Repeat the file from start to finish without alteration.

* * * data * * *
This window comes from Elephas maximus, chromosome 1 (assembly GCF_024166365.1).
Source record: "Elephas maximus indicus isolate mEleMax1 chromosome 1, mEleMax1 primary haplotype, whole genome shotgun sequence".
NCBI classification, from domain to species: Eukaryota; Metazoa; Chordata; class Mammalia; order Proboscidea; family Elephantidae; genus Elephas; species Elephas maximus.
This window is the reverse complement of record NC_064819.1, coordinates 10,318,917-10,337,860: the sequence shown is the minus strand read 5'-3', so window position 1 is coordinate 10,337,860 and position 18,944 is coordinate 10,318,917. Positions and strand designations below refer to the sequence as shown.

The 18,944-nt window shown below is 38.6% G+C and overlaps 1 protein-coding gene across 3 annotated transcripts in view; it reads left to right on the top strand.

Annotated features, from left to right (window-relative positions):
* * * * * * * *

This window comes from Elephas maximus, chromosome 1 (assembly GCF_024166365.1).
Source record: "Elephas maximus indicus isolate mEleMax1 chromosome 1, mEleMax1 primary haplotype, whole genome shotgun sequence".
NCBI classification, from domain to species: Eukaryota; Metazoa; Chordata; class Mammalia; order Proboscidea; family Elephantidae; genus Elephas; species Elephas maximus.
This window is the reverse complement of record NC_064819.1, coordinates 10,318,917-10,337,860: the sequence shown is the minus strand read 5'-3', so window position 1 is coordinate 10,337,860 and position 18,944 is coordinate 10,318,917. Positions and strand designations below refer to the sequence as shown.

The 18,944-nt window shown below is 38.6% G+C and overlaps 1 protein-coding gene across 3 annotated transcripts in view; it reads left to right on the top strand.

Annotated features, from left to right (window-relative positions):